This is where the Internet of Things (IoT) comes to the rescue. In healthcare, IoT builds a world where smart labels such as barcodes, radio-frequency identification (RFID) tags, and sensors fixed to objects and linked to the internet, give them a digital voice. Sensors and barcodes can be attached to virtually any item – clinicians, patients, vehicles, equipment, and medication – and with these items transmitting troves of data, insight is gleaned from every corner of the hospital in real-time. Indeed, the most recent report3 from Research and Markets estimates that the Global IoT Healthcare Market will expand at a CAGR of 31.4 percent to reach approximately US$365.81 billion by 2025.
In Asia Pacific, some lighthouse adopters are already looking at incorporating IoT into their healthcare solutions. For example, in Singapore, the government had supported an IoT-based eldercare program called SHINESeniors, which aims to install sensors in elderly citizens’ homes. The sensors monitor the physical environment and the elderly’s conditions (like mobility, sleep quality, and medication adherence) in an unobtrusive manner. Data is collected and visualized in real-time to find the anomalies in the living patterns of the elderly. The program hopes to detect hazards to the elderly’s wellbeing before they accumulate to cause real damage. Community caregivers can then be activated to render help in a timely manner.
Leveraging technology for better patient care
Potential applications of IoT are everywhere in the healthcare environment. Especially with handheld computers that scan barcodes and RFID tags, doctors and nurses can bring care directly to the patient’s bedside. Here are some real-life use cases some countries are exploring to better the quality of patient care:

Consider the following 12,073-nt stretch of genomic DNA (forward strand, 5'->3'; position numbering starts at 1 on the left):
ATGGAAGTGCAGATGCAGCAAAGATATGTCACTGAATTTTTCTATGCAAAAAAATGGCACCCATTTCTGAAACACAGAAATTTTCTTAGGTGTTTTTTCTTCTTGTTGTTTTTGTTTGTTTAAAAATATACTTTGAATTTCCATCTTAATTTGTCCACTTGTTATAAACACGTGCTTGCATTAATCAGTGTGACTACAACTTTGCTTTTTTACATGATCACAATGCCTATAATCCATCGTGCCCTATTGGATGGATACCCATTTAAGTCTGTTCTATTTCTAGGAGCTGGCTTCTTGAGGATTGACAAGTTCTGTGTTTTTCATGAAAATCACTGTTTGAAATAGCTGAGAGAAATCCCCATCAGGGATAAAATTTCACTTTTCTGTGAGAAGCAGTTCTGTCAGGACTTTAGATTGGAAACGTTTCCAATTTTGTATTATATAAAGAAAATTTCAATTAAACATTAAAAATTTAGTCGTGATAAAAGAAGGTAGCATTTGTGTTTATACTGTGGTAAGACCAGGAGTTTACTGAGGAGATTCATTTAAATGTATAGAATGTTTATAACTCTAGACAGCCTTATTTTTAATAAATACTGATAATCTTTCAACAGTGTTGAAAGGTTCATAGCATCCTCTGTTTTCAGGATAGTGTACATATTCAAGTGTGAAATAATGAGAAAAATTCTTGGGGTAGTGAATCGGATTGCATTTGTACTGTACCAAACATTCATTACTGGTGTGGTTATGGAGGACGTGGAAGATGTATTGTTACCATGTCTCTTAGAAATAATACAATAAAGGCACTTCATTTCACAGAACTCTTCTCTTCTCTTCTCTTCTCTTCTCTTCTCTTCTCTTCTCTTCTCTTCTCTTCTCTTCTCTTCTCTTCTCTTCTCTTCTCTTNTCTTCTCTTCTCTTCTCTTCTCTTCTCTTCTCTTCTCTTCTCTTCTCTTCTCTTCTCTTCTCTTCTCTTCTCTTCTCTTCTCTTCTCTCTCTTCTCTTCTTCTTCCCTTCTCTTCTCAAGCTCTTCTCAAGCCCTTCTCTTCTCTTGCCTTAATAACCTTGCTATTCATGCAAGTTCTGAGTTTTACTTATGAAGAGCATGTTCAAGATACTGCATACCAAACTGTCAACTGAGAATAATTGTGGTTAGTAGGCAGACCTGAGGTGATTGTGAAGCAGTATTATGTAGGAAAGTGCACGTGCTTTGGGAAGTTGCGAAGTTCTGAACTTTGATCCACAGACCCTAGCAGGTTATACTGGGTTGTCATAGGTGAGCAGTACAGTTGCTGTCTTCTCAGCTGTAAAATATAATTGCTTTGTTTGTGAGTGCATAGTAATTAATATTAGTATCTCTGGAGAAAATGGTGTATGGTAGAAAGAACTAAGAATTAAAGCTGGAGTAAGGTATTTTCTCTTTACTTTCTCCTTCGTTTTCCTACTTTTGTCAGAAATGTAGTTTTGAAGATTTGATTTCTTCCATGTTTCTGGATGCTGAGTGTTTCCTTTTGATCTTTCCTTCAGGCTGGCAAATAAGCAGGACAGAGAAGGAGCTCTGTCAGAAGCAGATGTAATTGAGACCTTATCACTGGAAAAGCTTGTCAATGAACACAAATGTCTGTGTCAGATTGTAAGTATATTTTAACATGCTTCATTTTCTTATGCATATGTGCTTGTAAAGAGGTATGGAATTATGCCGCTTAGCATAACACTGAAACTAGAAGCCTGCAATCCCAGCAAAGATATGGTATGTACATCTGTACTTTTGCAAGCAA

Medication management: In Singapore and other cities across Asia Pacific, nurses have started using mobile computers to scan the patient’s ID wristband when administering treatment or conducting their rounds in the ward. This positive patient identification (PPID) accurately confirms the patient’s name and date of birth, which the medical staff can verify verbally; and looks for the patient’s medical record.
Japan’s Nagasaki University Hospital is one such institution that has deployed Zebra’s enterprise-class mobile computers to allow nurses to access patient information in real-time, and ensure positive identification of patients to further boost its track record for efficiency and accuracy.
Mobile computers provide a guided workflow with any instructions for administering drugs, underpinning the Five Rights of Medicine Administration, namely: the right patient, the right drug, the right dose, the right route, and the right time. The nurse can also scan the barcode on the drug packet to cross-check that the patient has no allergy to it. The computer is then used to confirm that the medication has been taken, with a note automatically created on the patient’s Electronic Health Record including the drug, time, date, and ID of the nurse.